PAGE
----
Another year is about to come to an end and for us birders who can’t help but keep a year list, it means that there are precious few days to add a few more species. What am I missing? What can I still get with a quick trip to the nearest reservoir? Better check eBird again, better check the rare bird alert once more to see if we need to rush to the beach, that feeder with the lost warbler, bunting, or hummingbird. It’s go time for those last missing holes in the list so no matter how much the temperature drops, or how hard the wind blows, or how many holiday events, chores, or other duties we need to attend to, we need to just prioritize and fit in some birding time.
Or, we could also call it quits, feast on cookies, drink mulled wine, and glance at the feeder now and then from the cozy warmth of a heated home. Either way, we can relish in our best birds of the year and feel satisfied that once again, we have all seen a bunch of cool birds. The trophy is imaginary, the congratulations are autonomous but so what, we are birders dammit! Now for my top ten species identified by moi over the course of 2016 and not in any real order:
Even if this giant stork wasn’t so rare, it would probably still make it onto the list by merit of its cool sounding name. I saw two foraging in a rice field near Playa Panama.
2 Black-and-white Hawk-Eagle
I was very pleased to add this powerful raptor to the year list because it’s rarely seen and gave me a sweet, annual hawk-eagle trifecta. I lucked out with a high-flying bird last week at the El Tapir reserve.
3 Tiny Hawk
Another really good one for the same reasons as the hawk-eagle. Always unexpected, thanks to the sharp eyes of my friend Susan, I had extended looks at one in foothill rainforest as it feasted on a honeycreeper.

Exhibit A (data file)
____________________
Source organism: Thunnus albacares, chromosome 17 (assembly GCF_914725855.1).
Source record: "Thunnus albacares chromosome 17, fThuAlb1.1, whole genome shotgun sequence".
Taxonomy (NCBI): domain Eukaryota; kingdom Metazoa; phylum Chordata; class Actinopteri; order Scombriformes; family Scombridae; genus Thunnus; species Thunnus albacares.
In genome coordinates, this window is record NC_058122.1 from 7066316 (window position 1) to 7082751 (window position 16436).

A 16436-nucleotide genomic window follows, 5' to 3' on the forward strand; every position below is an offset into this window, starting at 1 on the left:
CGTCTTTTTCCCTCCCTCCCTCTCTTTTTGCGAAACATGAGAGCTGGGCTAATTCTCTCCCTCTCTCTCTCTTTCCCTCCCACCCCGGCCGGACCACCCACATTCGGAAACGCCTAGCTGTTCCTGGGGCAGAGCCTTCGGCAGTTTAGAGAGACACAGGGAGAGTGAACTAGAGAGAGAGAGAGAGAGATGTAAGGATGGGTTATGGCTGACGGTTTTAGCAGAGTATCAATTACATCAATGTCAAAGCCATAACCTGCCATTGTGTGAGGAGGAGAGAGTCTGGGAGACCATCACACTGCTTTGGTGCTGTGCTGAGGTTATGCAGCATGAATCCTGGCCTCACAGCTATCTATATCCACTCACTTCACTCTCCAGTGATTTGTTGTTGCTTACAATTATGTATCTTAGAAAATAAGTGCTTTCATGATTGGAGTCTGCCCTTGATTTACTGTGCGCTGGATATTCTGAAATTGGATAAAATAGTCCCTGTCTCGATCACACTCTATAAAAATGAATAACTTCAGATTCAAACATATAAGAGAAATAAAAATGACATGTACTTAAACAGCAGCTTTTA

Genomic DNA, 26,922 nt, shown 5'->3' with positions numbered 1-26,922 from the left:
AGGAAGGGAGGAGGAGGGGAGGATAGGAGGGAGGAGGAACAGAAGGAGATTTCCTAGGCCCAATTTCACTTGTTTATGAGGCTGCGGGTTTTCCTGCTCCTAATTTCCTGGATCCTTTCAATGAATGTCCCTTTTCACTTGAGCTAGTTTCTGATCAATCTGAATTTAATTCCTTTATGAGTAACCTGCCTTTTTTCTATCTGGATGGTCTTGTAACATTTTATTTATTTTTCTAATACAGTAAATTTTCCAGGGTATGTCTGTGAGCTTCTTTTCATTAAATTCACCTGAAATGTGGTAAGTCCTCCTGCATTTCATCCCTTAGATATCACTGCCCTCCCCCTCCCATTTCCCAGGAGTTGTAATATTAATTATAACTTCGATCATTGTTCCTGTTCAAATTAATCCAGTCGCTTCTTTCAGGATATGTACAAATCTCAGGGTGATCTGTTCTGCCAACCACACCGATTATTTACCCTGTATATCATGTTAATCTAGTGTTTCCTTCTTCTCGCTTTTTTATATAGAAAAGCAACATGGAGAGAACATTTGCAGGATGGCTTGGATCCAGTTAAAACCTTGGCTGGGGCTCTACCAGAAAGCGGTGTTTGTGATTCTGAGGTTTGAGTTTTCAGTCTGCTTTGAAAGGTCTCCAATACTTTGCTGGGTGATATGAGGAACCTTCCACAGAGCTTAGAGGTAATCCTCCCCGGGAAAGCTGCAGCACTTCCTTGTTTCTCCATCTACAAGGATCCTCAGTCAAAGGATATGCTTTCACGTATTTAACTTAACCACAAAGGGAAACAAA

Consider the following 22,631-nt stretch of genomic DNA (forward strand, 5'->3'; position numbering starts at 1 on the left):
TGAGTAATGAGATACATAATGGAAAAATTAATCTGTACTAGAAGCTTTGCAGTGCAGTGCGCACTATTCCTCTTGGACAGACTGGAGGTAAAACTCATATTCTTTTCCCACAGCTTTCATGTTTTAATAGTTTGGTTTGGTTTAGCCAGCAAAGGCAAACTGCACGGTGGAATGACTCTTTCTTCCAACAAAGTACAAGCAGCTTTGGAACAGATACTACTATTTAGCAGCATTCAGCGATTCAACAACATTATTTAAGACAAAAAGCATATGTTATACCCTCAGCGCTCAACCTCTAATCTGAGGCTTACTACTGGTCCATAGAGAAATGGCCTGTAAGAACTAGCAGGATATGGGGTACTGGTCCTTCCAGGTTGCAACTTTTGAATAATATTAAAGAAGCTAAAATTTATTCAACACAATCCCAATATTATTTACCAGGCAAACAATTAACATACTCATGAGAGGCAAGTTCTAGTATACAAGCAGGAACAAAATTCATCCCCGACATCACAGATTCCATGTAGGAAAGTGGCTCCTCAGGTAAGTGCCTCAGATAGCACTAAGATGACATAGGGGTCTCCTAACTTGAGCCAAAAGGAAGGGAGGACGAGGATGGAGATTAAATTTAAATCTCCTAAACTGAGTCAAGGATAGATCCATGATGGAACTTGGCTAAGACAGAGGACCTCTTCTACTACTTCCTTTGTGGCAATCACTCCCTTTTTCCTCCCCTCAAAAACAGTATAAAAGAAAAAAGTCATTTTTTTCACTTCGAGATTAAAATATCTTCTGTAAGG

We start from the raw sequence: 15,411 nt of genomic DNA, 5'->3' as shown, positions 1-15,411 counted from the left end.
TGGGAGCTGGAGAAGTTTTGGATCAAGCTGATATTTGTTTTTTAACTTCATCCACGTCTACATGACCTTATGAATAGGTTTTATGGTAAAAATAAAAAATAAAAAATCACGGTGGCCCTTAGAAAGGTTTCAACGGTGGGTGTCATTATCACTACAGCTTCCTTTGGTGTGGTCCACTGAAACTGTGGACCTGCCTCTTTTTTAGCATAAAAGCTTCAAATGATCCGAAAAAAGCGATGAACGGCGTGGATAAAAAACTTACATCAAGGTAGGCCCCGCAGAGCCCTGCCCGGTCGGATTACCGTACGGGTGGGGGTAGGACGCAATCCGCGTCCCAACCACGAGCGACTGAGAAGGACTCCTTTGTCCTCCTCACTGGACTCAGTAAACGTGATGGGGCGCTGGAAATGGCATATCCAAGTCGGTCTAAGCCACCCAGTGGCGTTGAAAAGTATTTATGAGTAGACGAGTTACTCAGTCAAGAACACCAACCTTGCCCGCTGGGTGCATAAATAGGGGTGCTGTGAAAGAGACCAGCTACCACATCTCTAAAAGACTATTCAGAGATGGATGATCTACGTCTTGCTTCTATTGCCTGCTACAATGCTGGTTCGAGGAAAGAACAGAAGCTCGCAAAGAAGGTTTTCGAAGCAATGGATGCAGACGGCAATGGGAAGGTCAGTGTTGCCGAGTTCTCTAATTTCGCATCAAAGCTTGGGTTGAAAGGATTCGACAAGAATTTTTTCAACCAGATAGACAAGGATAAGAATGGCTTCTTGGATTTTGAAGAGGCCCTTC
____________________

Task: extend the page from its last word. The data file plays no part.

4 Buff-breasted Sandpiper
Yeah, I guess this should be my bird of the year. It was new for my country list, is a rare migrant in Costa Rica, and we saw maybe one of the biggest flocks recorded in recent history at the shorebird hotspot of Chomes. That’s what those distant brown birds are in the image above.
This big old nightjar migrates through and winters in Costa Rica but finding one is always unexpected. I was very pleased with close looks at a bird from dawn at the Caribbean lowland site of Casa Calateas.
6 Rufous-crested Coquette
Oops, did I say that Buff-breasted Sand. was my bird of the year? Maybe I should have said it was this one! After a 100 years of not being documented in Costa Rica, one finally had the common sense to show up right at the birding hot spot of Rancho Naturalista! Thanks to the courtesy and good nature of the lodge owners, lots of local birders got the chance to see it, including myself. Very gracious to the folks at Rancho and this little lifer, country bird, and year bird!
7 Great Jacamar
Expected in the Amazon, not so much in Costa Rica. They are on the list, they are here, but not so many, and they sure aren’t easy to find! A calling bird through the scope at Hitoy Cerere was a wonderful one for 2016.
8 Great Green Macaw
I see them every year and it’s not that tough to see in Costa Rica, but it’s endangered and always spectacular so it makes it into the top ten. This one feasted on palm fruits at the La Selva entrance road.
9 Turquoise Cotinga
Any of the “blue cotingas” are special no matter what the occasion. They should always win a prize or be honored in some way. I was happy to see this species on more than one occasion at Talari Mountain Lodge, and at Luna Lodge.
10 Northern Parula
Yeah, how does that make it onto a year list when you can see dozens in Florida and lots of other places? Because, in Costa Rica, you would be lucky to see one at all. For me, this was a much awaited country first during the Christmas Count at Finca Luna Nueva.
I guess those are my top ten, honorable mentions going to Bicolored Hawk, 12 owl species, Uniform and Yellow-breasted Crakes, Lanceolated Monklet, Yellow-billed Cuckoo, Black-crowned Antpitta, Yellow-billed Cotinga, Blue-headed and Warbling Vireos (both rare migrants here), Costa Rican Brush-Finch, and Black-cheeked Ant-Tanager. Since I have seen or heard over 675 species in Costa Rica this year, it was hard to pick the best of the bunch but there they are. This selection doesn’t take into account memorable birding experiences like being surrounded by the varied species of a mixed flock moving through primary rainforest, glimpsing the treasure shimmering green of a quetzal in flight, or helping two of the world’s top listers add Black-crowned Antpitta, Sulphur-rumped Tanager, and other sweet species to their lists but I’ll save those for another time.